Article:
Bb3d1772b28c02da2426e40dfcb533f5

(5381)

on June 20, 2012
at 01:06 PM

The mystic, clairvoyant or schizophrenic will perceive it as coming outside themselves. Attribution is the primary difference (along with increased perception of the subtle aspects of inner mind). That mystics and clarivoyants are generally more functional only illustrates that their inner mind is in somwhat more order. Its also worth noting that mystics, channelers and clairvoyants often have periods before "stability" where they loose total track of reality, and get very confused, much like bipolars and schizophrenics. Its very common in fact, and meditational practices are well known to

Bb3d1772b28c02da2426e40dfcb533f5

(5381)

on June 20, 2012
at 01:03 PM

Whether or not a person is aware of there tendancy to imagine, conceptualise in metaphor, hear or see things that are not really there, have conversations in inner dialogue, or perceive in metaphor driving emotional forces, does not change whether those things still exist in the subconcious nature of the person. The primary difference between a "sane" person and an "insane" person, is that same blurry line we get with mystic experiences - attribution...in a "sane" person, the person will attribute the heard voice, seen image, metaphor, inner dialogue whatever as being inside themselves..

Bb3d1772b28c02da2426e40dfcb533f5

(5381)

on June 20, 2012
at 12:59 PM

If you choose to veiw it that way fine. Thats not how I see it. Clairvoyants meet seven of the diagnostic criteria for schizophrenia. In psychology we are taught to basically ignore cultures that are accepting of talking to people who are not there, like anscestors. Mystic experiences IMO are very parallel to psychotic experiences for example they follow the same broad metaphorical patterns - wars between good and evil, experiencing death. If you read up "mystic experience" in wiki, youll find much in there similar to classic delusions and hallucinations...

5e92edc5a180787a60a252a8232006e9

(345)

on June 20, 2012
at 02:46 AM

That 60% of people hear voices is complete hearsay. Literally. It's not a continuum. Very few people actually have psychotic experiences and even then, the majority are still functional -- those psychotic experiences are limited to times of stress in life and generally do not recur. You're exaggerating the prevalence of mystical experiences and likening the longing for and acceptance of such experiences with the actual occurrence of the pathology of schizophrenia; the two are different first and foremost at the level of being pathological. Being mystical is not pathological.

Bb3d1772b28c02da2426e40dfcb533f5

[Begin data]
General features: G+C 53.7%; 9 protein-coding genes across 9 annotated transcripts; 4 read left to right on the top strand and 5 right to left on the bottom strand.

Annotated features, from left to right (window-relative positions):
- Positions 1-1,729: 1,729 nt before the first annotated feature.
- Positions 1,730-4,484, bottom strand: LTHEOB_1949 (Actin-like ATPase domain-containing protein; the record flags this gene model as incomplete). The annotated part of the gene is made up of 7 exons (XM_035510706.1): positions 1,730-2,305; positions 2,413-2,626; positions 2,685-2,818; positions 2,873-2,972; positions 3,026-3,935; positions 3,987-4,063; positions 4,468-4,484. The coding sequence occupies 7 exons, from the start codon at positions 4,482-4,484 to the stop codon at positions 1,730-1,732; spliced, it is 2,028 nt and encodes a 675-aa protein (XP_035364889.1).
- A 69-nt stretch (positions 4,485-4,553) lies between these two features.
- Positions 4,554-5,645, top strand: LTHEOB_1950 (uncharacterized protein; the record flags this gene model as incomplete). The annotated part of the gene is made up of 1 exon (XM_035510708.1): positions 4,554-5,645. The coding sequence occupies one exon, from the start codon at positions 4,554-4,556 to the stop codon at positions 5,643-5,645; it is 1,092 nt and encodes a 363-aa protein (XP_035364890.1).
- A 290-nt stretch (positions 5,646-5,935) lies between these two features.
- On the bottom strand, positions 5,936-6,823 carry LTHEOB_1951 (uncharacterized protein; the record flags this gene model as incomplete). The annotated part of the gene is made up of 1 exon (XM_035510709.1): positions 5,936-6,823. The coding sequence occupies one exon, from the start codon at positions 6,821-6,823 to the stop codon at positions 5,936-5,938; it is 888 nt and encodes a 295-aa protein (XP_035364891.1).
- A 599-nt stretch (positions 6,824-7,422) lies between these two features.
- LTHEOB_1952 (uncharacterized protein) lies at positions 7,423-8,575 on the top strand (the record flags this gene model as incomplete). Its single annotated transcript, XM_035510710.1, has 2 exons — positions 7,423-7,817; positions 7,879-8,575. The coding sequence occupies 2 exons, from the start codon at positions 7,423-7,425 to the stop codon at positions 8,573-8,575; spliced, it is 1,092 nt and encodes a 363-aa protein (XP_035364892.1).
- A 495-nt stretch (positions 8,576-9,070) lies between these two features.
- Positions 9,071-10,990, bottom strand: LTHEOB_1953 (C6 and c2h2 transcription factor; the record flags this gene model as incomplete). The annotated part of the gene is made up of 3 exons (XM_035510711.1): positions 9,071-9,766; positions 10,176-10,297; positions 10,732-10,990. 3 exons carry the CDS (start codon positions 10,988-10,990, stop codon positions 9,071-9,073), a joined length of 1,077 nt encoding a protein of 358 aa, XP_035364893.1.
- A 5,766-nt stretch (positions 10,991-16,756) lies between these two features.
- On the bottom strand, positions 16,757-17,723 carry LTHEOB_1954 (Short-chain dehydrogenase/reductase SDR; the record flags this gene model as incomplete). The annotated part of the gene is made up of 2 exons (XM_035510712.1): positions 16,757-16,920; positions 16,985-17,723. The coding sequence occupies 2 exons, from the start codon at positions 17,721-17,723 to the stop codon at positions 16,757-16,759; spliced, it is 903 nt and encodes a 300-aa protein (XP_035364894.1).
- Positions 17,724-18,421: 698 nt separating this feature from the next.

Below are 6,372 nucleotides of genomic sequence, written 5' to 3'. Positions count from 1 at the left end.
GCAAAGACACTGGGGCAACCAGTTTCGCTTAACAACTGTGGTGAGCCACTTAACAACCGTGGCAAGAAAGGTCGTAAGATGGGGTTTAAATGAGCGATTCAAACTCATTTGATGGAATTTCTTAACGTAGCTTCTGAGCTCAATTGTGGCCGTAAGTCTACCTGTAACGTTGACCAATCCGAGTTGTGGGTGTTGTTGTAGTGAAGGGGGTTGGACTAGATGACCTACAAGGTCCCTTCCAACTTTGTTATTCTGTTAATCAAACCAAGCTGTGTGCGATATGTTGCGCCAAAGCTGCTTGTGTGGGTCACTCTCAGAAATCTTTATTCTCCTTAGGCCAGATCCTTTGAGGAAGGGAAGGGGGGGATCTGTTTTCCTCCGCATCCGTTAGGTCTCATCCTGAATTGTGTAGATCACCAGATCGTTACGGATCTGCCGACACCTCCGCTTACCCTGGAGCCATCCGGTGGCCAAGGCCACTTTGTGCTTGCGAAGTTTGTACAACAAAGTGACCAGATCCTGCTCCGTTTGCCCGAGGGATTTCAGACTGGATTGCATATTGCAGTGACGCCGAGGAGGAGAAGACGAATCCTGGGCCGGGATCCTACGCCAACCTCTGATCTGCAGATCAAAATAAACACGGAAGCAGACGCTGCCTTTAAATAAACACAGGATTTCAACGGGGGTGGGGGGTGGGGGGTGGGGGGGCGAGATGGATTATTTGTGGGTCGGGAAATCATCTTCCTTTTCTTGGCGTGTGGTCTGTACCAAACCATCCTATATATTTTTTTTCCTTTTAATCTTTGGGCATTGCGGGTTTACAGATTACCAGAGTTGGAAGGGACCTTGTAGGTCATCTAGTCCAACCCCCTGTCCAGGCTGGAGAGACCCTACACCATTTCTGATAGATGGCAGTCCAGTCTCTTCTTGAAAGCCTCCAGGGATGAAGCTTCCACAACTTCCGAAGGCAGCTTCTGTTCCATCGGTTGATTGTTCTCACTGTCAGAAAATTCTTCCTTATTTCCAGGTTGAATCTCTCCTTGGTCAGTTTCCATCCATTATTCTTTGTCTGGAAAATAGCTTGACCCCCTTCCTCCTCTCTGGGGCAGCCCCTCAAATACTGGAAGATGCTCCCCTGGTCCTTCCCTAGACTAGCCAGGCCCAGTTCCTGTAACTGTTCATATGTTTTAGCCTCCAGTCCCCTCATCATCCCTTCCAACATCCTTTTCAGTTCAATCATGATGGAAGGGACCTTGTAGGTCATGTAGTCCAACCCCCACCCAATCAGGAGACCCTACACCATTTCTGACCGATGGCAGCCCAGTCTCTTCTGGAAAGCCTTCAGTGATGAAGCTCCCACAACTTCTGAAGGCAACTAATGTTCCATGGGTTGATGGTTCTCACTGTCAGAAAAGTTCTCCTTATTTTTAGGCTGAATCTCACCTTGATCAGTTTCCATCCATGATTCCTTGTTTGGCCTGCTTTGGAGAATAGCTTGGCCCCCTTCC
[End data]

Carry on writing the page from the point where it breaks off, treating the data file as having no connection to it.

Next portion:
(5381)

on June 20, 2012
at 02:25 AM

Its also worth noting, on the topic of mental illness, that the chemical imbalance theory of mental illness, including depression, that is widely regarded as true.. (this includes my low choline/glutamine idea), has no solid evidence for it whatsoever.

Bb3d1772b28c02da2426e40dfcb533f5

(5381)

on June 20, 2012
at 01:47 AM

Again the problem of recognising this reality is a stoic, rational society, that shuns metaphor & particularly emotion. We like to think we are in control, instead of being ruled by hidden emotional forces. This is virtually the whole basis of western civlisation regarding ourselves as "civilised". The idea that our veiw of being masters of our emotions is wrong, confronts us deeply, emotionally on the highest level.

Bb3d1772b28c02da2426e40dfcb533f5

(5381)

on June 20, 2012
at 01:44 AM

The disease model does not approach an understanding of the obvious continuity of these experiences in "normal" people. Jung and the like had a concept of subconcious, and psychic conflict, which seem much more able to explain the entirity of the phenomena, from the mystic experience, 2 everyday people hearing someone say there name, to "mental illness", than any disease model.

Bb3d1772b28c02da2426e40dfcb533f5

(5381)

on June 20, 2012
at 01:38 AM

How or why that is brought out, is potentially complex. But any account of mental illness that does not take into account how these things occur in normal experience (proven fact- 60% of people hear voices), is not a complete theory. Why are dreams and schizophrenia and bi polar filled with emotionally pertinant metaphor? Why do 60% of people with mental illness report insight? Something that is pure dysfunction is not supposed to provide high rates of insight or benefit. Why are these experiences so similar to accounts of the mystic state, the inspiration for all religions?